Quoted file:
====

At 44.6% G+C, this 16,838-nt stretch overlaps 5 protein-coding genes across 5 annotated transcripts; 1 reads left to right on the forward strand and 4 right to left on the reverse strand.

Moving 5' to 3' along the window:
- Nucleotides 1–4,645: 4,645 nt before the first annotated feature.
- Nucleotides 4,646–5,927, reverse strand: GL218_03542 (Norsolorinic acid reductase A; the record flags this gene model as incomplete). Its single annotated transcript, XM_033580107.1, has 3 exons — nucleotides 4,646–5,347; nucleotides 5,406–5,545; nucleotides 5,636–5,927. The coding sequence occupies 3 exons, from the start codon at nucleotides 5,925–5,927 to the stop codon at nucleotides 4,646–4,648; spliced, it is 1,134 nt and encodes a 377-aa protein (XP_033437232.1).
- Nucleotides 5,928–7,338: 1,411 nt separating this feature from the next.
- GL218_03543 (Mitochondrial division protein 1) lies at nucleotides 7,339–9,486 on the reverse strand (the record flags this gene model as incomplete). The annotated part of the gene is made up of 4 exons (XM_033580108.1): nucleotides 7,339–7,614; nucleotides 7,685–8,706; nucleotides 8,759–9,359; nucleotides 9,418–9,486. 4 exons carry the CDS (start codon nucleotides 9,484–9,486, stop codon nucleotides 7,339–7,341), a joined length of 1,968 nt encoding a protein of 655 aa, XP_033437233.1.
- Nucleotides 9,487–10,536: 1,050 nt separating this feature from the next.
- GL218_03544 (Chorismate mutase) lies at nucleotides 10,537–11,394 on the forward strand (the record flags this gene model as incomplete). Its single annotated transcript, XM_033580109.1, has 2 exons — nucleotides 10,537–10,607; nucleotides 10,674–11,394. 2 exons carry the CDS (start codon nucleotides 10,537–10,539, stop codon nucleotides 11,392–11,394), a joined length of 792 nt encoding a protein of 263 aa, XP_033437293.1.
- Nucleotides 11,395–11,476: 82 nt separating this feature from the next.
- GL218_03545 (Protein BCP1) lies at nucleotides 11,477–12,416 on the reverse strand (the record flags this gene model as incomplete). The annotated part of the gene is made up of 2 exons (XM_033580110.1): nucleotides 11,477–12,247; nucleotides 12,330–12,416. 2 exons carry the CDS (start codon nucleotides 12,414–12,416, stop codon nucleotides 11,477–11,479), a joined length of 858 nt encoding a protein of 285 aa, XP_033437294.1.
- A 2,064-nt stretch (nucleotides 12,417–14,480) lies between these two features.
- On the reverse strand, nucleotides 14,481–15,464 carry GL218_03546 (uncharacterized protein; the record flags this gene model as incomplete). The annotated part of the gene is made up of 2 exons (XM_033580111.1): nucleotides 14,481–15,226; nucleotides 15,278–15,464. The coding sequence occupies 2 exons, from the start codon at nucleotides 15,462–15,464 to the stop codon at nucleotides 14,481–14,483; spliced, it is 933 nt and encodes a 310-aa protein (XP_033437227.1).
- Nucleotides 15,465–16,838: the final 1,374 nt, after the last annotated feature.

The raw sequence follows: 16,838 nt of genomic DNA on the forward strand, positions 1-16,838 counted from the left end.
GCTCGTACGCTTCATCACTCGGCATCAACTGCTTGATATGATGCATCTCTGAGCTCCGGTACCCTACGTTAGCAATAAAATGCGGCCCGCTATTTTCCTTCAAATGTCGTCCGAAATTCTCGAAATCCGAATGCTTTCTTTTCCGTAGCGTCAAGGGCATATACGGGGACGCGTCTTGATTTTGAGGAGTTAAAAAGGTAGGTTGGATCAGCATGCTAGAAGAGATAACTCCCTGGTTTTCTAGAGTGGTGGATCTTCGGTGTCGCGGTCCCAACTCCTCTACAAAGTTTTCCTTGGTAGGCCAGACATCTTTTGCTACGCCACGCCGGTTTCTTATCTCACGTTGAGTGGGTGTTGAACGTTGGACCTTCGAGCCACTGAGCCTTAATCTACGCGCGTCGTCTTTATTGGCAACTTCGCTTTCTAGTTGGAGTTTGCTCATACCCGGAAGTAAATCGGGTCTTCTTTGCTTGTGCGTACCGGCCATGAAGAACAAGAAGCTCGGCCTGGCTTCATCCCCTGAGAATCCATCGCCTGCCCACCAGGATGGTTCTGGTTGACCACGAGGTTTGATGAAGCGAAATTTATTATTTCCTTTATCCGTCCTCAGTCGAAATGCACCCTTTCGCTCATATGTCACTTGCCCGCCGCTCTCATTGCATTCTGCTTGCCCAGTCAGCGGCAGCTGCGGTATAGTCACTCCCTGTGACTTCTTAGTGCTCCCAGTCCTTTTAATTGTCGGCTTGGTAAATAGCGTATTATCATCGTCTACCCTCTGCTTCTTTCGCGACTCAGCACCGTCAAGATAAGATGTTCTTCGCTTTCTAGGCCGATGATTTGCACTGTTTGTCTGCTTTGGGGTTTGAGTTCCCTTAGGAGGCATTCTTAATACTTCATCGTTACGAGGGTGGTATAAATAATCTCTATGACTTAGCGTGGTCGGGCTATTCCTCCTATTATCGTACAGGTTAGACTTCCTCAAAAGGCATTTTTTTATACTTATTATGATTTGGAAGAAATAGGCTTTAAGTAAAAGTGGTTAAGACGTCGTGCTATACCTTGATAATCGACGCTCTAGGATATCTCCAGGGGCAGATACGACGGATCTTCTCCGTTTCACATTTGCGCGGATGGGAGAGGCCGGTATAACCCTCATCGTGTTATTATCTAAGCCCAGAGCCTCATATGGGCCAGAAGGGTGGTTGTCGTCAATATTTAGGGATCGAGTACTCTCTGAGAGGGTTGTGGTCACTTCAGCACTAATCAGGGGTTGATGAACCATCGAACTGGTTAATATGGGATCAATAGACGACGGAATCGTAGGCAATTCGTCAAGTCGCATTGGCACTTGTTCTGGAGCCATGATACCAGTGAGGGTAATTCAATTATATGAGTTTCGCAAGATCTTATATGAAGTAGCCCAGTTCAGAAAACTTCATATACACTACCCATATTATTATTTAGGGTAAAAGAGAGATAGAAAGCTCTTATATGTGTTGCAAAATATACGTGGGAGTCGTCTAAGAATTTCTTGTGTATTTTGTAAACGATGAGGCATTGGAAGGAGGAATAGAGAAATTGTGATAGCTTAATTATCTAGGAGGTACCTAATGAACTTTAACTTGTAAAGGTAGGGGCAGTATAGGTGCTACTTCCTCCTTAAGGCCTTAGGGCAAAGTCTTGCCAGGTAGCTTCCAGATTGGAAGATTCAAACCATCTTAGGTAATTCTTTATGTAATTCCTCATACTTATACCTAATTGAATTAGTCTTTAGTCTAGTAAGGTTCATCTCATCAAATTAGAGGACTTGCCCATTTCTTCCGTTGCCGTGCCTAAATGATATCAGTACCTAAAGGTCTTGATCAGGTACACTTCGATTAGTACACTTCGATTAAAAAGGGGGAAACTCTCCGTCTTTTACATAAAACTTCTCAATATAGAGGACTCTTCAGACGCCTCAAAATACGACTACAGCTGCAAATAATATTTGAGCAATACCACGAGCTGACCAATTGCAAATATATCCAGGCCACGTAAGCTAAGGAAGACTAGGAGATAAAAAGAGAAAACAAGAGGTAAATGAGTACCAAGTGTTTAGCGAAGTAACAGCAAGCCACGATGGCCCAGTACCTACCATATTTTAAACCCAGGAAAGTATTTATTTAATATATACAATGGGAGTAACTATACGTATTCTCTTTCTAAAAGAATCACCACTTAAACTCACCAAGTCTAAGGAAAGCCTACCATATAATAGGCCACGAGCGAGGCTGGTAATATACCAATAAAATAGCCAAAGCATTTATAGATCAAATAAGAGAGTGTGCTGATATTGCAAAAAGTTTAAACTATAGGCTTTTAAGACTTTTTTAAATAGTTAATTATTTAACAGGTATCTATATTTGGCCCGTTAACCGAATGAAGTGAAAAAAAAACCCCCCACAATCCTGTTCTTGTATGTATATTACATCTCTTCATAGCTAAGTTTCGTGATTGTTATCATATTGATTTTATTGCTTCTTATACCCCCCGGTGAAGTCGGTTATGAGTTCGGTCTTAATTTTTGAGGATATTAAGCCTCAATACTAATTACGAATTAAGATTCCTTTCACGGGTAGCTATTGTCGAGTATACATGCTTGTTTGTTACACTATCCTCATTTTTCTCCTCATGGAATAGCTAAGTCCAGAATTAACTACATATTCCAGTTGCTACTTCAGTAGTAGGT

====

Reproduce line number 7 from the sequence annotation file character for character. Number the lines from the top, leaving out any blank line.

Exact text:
- Nucleotides 9,487–10,536: 1,050 nt separating this feature from the next.